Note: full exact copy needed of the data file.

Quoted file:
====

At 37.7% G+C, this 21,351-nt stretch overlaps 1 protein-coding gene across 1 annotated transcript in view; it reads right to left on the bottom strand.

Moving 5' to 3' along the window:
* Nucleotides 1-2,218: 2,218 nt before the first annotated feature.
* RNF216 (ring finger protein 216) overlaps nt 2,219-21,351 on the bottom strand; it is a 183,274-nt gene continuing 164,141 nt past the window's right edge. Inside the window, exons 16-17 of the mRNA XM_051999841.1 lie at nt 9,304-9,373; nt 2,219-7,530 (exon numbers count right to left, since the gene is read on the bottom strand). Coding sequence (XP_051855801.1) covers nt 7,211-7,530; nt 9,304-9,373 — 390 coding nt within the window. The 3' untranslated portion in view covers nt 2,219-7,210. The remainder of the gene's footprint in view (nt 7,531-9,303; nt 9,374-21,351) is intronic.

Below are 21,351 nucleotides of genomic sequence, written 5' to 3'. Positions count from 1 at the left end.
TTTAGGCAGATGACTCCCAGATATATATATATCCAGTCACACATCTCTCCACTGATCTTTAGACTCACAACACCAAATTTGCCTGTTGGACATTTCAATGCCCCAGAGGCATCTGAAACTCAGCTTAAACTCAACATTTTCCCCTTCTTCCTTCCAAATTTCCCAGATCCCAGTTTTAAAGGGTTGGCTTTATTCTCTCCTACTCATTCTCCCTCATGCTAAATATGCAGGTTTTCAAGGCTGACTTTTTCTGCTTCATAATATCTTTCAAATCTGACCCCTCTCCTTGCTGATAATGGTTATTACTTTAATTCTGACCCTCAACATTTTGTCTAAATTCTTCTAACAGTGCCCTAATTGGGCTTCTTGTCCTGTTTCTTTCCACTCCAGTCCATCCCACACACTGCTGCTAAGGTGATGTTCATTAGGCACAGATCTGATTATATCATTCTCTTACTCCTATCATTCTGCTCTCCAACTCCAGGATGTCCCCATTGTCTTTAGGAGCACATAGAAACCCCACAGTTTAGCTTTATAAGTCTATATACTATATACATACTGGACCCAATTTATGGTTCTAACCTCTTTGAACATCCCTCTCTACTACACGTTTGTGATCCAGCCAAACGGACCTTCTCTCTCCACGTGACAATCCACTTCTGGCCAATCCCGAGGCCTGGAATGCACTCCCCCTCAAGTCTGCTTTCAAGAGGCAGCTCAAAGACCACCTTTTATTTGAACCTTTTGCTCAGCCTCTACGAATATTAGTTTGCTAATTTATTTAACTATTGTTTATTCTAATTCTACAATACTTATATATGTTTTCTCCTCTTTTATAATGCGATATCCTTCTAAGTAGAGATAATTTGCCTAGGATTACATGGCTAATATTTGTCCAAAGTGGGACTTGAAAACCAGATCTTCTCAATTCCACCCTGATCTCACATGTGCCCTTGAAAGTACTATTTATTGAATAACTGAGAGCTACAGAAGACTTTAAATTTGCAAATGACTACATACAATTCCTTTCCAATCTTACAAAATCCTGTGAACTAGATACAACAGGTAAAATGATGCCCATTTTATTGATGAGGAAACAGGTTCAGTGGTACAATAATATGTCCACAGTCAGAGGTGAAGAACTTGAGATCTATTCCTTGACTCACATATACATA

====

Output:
At 37.7% G+C, this 21,351-nt stretch overlaps 1 protein-coding gene across 1 annotated transcript in view; it reads right to left on the bottom strand.

Moving 5' to 3' along the window:
* Nucleotides 1-2,218: 2,218 nt before the first annotated feature.
* RNF216 (ring finger protein 216) overlaps nt 2,219-21,351 on the bottom strand; it is a 183,274-nt gene continuing 164,141 nt past the window's right edge. Inside the window, exons 16-17 of the mRNA XM_051999841.1 lie at nt 9,304-9,373; nt 2,219-7,530 (exon numbers count right to left, since the gene is read on the bottom strand). Coding sequence (XP_051855801.1) covers nt 7,211-7,530; nt 9,304-9,373 — 390 coding nt within the window. The 3' untranslated portion in view covers nt 2,219-7,210. The remainder of the gene's footprint in view (nt 7,531-9,303; nt 9,374-21,351) is intronic.

Below are 21,351 nucleotides of genomic sequence, written 5' to 3'. Positions count from 1 at the left end.
TTTAGGCAGATGACTCCCAGATATATATATATCCAGTCACACATCTCTCCACTGATCTTTAGACTCACAACACCAAATTTGCCTGTTGGACATTTCAATGCCCCAGAGGCATCTGAAACTCAGCTTAAACTCAACATTTTCCCCTTCTTCCTTCCAAATTTCCCAGATCCCAGTTTTAAAGGGTTGGCTTTATTCTCTCCTACTCATTCTCCCTCATGCTAAATATGCAGGTTTTCAAGGCTGACTTTTTCTGCTTCATAATATCTTTCAAATCTGACCCCTCTCCTTGCTGATAATGGTTATTACTTTAATTCTGACCCTCAACATTTTGTCTAAATTCTTCTAACAGTGCCCTAATTGGGCTTCTTGTCCTGTTTCTTTCCACTCCAGTCCATCCCACACACTGCTGCTAAGGTGATGTTCATTAGGCACAGATCTGATTATATCATTCTCTTACTCCTATCATTCTGCTCTCCAACTCCAGGATGTCCCCATTGTCTTTAGGAGCACATAGAAACCCCACAGTTTAGCTTTATAAGTCTATATACTATATACATACTGGACCCAATTTATGGTTCTAACCTCTTTGAACATCCCTCTCTACTACACGTTTGTGATCCAGCCAAACGGACCTTCTCTCTCCACGTGACAATCCACTTCTGGCCAATCCCGAGGCCTGGAATGCACTCCCCCTCAAGTCTGCTTTCAAGAGGCAGCTCAAAGACCACCTTTTATTTGAACCTTTTGCTCAGCCTCTACGAATATTAGTTTGCTAATTTATTTAACTATTGTTTATTCTAATTCTACAATACTTATATATGTTTTCTCCTCTTTTATAATGCGATATCCTTCTAAGTAGAGATAATTTGCCTAGGATTACATGGCTAATATTTGTCCAAAGTGGGACTTGAAAACCAGATCTTCTCAATTCCACCCTGATCTCACATGTGCCCTTGAAAGTACTATTTATTGAATAACTGAGAGCTACAGAAGACTTTAAATTTGCAAATGACTACATACAATTCCTTTCCAATCTTACAAAATCCTGTGAACTAGATACAACAGGTAAAATGATGCCCATTTTATTGATGAGGAAACAGGTTCAGTGGTACAATAATATGTCCACAGTCAGAGGTGAAGAACTTGAGATCTATTCCTTGACTCACATATACATA